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Small Business Pros and Cons of Accepting Credit Cards

July 16, 2014
Small Business
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We adhere to strict standards of editorial integrity. Some of the products we feature are from our partners. Here’s how we make money.

U.S. small businesses are a marvel. Yet, American entrepreneurs face so many challenges involved in running a small business that one would hope credit card acceptance would be an obvious benefit. But that isn’t necessarily true. It can prove to be a gigantic hassle.

Here are the pros and cons of accepting credit cards, if you run a small business.

Pros of accepting credits cards for small businesses

Capture more customers: You have a much greater chance of capturing consumers if you accept plastic. The math is simple: Only 23% of people use cash for point-of-sale transactions. You are limiting yourself to a given demographic if you don’t accept credit.

Higher revenue: A number of behavioral economics studies have concluded that consumers are likely to spend more at a given location if they pay with credit instead of cash. The reason is rooted in the nature of the currencies involved. Cash is real, tangible, and your wallet has less of it after you spend it. Credit is just a plastic card that doesn’t reveal the damage until the statement arrives in the mail. 

Convenience: This is true for both consumer and business owner. The consumer likes the convenience of credit over cash. For the business owner, there’s a lot of software that ties directly into your merchant account that makes things like accounting, inventory management and other metrics much easier to follow. With cash, you have to enter every transaction by hand into whatever analysis software you are using.

Safety: Consumers feel safer carrying credit than cash, because they are not held liable for unauthorized credit charges. It’s also safer for small businesses to not have cash in a store, which might attract thieves.

Cons of accepting credit cards for small businesses

Expense: This is the biggest drawback of accepting credit card payments. You will have to pay for merchant services, monthly statements and interchange and other processing fees. You may need to pay monthly charge minimums. You will have PCI Compliance charges passed on to you.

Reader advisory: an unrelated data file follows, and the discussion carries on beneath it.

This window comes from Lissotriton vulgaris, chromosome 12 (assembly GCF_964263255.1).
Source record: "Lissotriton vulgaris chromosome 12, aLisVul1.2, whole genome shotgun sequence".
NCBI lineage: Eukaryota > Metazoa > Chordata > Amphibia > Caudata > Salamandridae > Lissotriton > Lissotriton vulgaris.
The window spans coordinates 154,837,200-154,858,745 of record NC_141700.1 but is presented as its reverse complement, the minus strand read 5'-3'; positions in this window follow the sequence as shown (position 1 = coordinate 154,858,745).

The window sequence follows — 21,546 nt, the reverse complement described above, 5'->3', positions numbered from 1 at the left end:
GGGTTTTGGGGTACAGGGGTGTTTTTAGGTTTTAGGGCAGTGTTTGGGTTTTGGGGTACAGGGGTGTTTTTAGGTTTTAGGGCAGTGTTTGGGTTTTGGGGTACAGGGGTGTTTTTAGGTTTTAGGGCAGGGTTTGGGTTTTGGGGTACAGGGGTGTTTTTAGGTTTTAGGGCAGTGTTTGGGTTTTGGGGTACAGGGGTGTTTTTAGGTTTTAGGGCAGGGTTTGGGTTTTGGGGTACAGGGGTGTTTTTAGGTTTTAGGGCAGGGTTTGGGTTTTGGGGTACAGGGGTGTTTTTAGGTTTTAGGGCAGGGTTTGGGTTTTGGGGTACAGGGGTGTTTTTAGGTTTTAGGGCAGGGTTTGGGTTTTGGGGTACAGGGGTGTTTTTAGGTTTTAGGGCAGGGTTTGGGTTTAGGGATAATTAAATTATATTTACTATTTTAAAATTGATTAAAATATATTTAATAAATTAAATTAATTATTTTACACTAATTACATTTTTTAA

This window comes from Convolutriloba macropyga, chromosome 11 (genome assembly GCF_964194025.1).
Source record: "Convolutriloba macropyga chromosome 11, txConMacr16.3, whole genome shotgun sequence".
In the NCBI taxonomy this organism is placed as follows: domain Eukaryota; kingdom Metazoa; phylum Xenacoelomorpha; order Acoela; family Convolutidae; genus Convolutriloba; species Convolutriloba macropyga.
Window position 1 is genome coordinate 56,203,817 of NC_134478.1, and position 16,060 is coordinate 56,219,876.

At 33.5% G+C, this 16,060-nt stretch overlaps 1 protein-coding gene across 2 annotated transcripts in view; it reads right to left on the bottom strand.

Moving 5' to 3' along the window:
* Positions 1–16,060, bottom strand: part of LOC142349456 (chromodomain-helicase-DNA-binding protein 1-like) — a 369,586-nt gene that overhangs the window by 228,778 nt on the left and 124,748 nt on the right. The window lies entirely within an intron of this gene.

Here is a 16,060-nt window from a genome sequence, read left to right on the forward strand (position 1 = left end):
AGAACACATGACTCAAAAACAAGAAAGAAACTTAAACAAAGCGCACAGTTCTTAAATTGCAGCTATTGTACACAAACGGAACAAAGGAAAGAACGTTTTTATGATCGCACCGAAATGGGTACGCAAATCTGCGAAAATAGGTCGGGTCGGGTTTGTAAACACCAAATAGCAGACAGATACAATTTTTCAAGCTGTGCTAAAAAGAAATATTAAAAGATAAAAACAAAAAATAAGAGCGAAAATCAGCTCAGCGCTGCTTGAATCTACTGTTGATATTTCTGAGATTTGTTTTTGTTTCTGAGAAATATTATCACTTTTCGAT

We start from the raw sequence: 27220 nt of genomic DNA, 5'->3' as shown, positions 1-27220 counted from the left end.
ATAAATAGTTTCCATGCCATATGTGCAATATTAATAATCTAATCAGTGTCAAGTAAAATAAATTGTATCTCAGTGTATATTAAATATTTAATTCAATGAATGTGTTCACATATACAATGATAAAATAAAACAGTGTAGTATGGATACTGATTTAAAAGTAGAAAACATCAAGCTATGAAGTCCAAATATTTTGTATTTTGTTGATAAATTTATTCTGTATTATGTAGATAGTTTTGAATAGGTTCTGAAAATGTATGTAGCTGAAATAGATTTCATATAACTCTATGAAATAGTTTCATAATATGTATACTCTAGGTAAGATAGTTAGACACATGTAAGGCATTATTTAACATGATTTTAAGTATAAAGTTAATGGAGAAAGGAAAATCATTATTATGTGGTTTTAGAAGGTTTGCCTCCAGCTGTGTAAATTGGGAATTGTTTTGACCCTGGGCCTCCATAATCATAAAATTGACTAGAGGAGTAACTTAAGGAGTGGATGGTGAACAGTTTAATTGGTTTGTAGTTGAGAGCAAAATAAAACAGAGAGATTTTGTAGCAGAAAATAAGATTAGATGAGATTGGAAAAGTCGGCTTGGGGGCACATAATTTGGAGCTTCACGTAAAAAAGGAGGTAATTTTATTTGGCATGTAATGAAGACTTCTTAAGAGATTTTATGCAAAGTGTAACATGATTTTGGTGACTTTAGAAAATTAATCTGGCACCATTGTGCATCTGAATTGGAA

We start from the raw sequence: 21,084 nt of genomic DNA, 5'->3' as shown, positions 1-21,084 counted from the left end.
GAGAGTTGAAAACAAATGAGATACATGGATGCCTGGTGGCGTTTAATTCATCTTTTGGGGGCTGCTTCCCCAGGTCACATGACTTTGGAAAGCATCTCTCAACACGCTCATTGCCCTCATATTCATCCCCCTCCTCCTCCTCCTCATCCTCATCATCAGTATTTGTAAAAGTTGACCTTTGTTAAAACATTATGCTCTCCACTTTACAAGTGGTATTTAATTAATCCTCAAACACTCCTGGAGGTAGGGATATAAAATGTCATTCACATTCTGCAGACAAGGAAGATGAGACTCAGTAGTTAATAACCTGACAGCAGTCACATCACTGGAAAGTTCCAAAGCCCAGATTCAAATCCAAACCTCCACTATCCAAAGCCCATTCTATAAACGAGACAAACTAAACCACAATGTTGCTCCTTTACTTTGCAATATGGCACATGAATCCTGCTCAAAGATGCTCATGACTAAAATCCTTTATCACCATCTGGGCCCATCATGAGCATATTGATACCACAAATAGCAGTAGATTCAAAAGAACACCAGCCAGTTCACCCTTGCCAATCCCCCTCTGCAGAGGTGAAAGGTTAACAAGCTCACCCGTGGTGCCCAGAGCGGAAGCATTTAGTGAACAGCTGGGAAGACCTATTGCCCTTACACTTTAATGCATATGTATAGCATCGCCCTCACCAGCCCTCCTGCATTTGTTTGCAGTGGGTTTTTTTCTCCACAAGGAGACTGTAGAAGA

Chargebacks: Consumers have the right to dispute credit card charges. You may get hit with a chargeback if your customer is dissatisfied with your product. The issuer may hit your account with a debit without warning. If enough chargebacks occur, your ability to do business using cards may be frozen.

Fraud Liability: Some banks and issuers are holding merchants responsible for various types of fraud that may occur on their systems. If fraudsters charge up a storm on stolen card data with a given merchant, and that merchant delivers his product, he’s out the product – and that’s just the start.

The banks may then look to him for reimbursement for permitting the fraudulent transactions. In addition, the payment processor will learn of the fraud and terminate his processing account. Once that happens, no other processing firm is likely to take his business. He’ll be put on a blacklist. So in this case, the merchant can get destroyed.

The big decision …

So should small businesses accept credit cards? For merchants doing lots of business with lots of transactions, credit card acceptance in a no-brainer. It’s the low-volume merchant, or the business owner whose transactions are small-dollar purchases, that must carefully weigh the costs against the benefits. If accepting credit cards seems right for your business, this NerdWallet article will help you get started.

The SBA also offers some thoughts on this topic.

Small business image via Shutterstock